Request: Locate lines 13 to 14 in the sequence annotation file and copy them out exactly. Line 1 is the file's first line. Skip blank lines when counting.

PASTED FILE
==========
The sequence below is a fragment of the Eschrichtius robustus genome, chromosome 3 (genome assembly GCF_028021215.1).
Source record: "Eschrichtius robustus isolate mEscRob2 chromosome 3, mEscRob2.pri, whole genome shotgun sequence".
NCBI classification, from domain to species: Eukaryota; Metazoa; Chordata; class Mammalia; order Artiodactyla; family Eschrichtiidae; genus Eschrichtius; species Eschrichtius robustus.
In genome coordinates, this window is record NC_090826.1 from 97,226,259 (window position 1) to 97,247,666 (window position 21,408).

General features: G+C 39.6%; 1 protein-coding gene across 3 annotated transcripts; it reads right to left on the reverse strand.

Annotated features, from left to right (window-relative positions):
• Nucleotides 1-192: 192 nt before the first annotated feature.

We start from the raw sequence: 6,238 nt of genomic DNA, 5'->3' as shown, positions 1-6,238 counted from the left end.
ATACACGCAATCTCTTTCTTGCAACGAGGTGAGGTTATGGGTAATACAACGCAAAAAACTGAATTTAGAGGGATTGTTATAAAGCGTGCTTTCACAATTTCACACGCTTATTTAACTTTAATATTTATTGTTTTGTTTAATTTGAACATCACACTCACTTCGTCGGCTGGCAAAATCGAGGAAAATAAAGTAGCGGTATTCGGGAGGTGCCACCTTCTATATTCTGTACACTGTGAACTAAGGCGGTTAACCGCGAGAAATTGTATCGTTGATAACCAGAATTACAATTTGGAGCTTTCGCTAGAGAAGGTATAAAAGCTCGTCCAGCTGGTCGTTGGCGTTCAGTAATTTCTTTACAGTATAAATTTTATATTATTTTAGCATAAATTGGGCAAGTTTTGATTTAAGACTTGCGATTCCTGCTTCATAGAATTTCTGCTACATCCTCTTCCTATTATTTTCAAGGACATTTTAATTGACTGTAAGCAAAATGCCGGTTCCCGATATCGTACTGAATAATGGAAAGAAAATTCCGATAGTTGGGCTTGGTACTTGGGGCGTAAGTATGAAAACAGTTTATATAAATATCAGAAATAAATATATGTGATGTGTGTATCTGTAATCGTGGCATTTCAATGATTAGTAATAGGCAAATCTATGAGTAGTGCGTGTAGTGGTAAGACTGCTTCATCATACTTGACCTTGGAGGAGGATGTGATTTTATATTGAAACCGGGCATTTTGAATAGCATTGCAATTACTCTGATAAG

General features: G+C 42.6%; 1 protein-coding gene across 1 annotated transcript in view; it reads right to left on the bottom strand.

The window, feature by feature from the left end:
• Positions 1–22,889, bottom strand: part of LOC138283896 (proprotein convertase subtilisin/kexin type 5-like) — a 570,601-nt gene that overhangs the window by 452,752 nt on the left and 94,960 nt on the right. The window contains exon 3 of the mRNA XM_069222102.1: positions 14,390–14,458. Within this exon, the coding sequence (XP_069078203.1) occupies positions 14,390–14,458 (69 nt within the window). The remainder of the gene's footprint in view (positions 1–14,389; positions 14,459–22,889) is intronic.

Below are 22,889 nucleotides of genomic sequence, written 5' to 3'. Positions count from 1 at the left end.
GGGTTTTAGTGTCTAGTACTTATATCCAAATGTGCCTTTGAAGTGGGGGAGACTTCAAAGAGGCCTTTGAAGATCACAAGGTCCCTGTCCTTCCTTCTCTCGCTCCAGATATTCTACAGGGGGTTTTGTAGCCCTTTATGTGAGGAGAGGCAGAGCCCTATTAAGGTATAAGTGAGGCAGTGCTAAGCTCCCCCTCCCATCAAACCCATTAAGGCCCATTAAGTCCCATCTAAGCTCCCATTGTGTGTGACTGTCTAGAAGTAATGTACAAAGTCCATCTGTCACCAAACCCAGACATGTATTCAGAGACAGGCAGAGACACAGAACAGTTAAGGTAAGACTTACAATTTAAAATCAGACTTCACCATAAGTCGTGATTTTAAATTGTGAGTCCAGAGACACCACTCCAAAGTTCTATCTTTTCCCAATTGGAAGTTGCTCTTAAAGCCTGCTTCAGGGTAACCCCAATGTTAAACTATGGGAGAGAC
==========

Below are 22,889 nucleotides of genomic sequence, written 5' to 3'. Positions count from 1 at the left end.
GGGTTTTAGTGTCTAGTACTTATATCCAAATGTGCCTTTGAAGTGGGGGAGACTTCAAAGAGGCCTTTGAAGATCACAAGGTCCCTGTCCTTCCTTCTCTCGCTCCAGATATTCTACAGGGGGTTTTGTAGCCCTTTATGTGAGGAGAGGCAGAGCCCTATTAAGGTATAAGTGAGGCAGTGCTAAGCTCCCCCTCCCATCAAACCCATTAAGGCCCATTAAGTCCCATCTAAGCTCCCATTGTGTGTGACTGTCTAGAAGTAATGTACAAAGTCCATCTGTCACCAAACCCAGACATGTATTCAGAGACAGGCAGAGACACAGAACAGTTAAGGTAAGACTTACAATTTAAAATCAGACTTCACCATAAGTCGTGATTTTAAATTGTGAGTCCAGAGACACCACTCCAAAGTTCTATCTTTTCCCAATTGGAAGTTGCTCTTAAAGCCTGCTTCAGGGTAACCCCAATGTTAAACTATGGGAGAGAC